Visualising content is another way to set yourself apart from the crowd. If everyone else is writing about a subject, creating a video or infographic will help people grasp the message more easily, particularly on mobile.
Bear in mind, too, that people tend to share content that falls into one of four different categories:
- Emotion: “When we care, we share,” Jones explained. “I want people to feel that emotion.”
- Social proof: “Social proof is what makes us look cool, smart, savvy or sexy. We want to show our social group that this is an interesting stat.”
- Practical value: “If your content is useful, people will spread the word.”
- Stories: “A story is the undercurrent, it’s the base DNA of any viral piece of content that goes out there. If that story is unique enough, touching enough, we will share that information.”
Finally, you need to get off your site and engage with your users on social media. Jones advised that being in the right place – or on the right platform – is crucial, as well as having a consistent posting schedule.
“Users are on every social media platform but users are there for different reasons, so you need to make sure when you’re on a platform that your users are there as well,” he explained. “You also need to ensure that you’re engaging with them in the right way.
“Posting on a regular schedule, consistency is key. If you got up every Sunday and went and bought a paper, and one Sunday the paper wasn’t there, that would kind of annoy you. It’s the same thing with social media, if you post at 8am every day and one day you just don’t, people will come to expect that content, that piece of information, at 8am. Always post on a regular schedule.”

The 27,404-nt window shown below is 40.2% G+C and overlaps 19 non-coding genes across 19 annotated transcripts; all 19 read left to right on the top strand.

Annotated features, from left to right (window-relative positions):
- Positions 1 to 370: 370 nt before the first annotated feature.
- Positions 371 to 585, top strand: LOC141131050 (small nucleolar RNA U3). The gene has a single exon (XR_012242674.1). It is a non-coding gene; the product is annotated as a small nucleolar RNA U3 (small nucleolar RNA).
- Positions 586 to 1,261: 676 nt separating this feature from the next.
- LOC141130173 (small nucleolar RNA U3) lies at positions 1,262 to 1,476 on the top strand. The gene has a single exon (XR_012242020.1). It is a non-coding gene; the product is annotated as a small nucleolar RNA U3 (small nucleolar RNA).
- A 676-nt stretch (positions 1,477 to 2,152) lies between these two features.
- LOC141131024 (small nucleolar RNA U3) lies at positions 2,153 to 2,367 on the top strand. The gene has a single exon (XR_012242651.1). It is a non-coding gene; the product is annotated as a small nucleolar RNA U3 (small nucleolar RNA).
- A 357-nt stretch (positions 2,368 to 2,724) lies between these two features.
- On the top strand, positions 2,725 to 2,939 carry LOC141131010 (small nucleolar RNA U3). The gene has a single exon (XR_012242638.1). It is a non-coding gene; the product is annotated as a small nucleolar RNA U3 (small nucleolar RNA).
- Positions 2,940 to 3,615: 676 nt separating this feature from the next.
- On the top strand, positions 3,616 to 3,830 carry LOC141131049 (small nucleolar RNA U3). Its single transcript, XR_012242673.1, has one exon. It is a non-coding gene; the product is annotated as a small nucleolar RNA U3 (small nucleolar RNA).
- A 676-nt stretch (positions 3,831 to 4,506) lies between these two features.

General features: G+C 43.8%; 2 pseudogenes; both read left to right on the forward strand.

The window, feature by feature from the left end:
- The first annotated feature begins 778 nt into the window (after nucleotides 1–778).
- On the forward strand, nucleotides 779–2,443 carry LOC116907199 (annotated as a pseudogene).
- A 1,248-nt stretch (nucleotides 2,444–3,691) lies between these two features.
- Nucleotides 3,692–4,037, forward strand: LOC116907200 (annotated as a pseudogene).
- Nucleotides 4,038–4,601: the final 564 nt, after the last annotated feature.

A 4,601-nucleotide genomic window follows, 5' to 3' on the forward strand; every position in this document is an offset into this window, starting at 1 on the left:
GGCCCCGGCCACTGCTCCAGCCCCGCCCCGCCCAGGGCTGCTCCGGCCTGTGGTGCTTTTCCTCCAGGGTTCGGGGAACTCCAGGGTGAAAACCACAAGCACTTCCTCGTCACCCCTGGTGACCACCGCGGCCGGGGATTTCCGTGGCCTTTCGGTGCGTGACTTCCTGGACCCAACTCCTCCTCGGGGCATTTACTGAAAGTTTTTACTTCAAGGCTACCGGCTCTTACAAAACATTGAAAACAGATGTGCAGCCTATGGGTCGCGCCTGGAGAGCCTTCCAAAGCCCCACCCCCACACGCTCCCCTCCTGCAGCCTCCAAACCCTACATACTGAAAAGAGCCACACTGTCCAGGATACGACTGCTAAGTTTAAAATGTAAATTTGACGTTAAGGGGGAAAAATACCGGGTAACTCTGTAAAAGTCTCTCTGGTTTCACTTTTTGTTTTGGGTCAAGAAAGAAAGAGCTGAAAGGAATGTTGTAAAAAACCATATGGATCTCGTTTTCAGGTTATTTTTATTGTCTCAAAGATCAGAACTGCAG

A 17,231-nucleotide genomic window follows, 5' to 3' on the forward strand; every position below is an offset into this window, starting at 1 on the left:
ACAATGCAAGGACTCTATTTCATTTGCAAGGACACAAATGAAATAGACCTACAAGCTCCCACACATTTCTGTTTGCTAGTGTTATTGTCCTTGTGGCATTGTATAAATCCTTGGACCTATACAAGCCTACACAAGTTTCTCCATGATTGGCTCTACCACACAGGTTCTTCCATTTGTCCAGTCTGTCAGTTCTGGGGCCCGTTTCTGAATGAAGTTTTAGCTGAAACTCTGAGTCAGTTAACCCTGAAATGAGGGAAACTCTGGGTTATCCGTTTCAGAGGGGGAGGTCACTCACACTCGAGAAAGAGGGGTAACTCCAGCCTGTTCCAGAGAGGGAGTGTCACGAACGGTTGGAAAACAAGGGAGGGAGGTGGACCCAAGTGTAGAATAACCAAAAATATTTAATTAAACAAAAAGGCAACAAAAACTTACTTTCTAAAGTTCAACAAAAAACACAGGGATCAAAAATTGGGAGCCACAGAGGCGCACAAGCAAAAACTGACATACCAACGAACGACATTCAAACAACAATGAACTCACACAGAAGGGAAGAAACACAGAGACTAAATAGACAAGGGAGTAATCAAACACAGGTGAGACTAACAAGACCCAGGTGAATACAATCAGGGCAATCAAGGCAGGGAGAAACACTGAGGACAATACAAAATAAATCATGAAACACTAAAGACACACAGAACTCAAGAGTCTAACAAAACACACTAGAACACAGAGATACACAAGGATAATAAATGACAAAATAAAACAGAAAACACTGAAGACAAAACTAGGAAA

If you want to drive traffic to your website, the meta description, and the summary you provide on social networks, should be carefully thought out. These summaries, which Jones refers to as “catchy snippets”, should also contain a clear call to action.
“I don’t mean clickbait,” he said. “Catchy snippets basically give just enough information, they tantalise you to go, I’m interested in learning more about this. Just give them enough to tell them, this is what the story is about.
“A clear call to action is the most important thing,” he added. “I’m a busy man, if you don’t tell me what you want to do, I probably won’t do it. If you want me to share a piece of content tell me to share, if you want me to click to read more, tell me. You need to be very direct about it.”
Finally, make sure you’re on the right networks to connect with your readers or customers. You can waste a lot of time trying to nurture leads if you’re on the wrong network.
“Know where your users are,” Jones said. “If you have a female demographic, users go to Pinterest, especially for furniture and clothes. If you have a younger B2C crowd, Snapchat and Facebook are obvious examples. More and more people are going to niche platforms and groups, so find out where your users are and if you’re not there, be there, tell them you’re there.”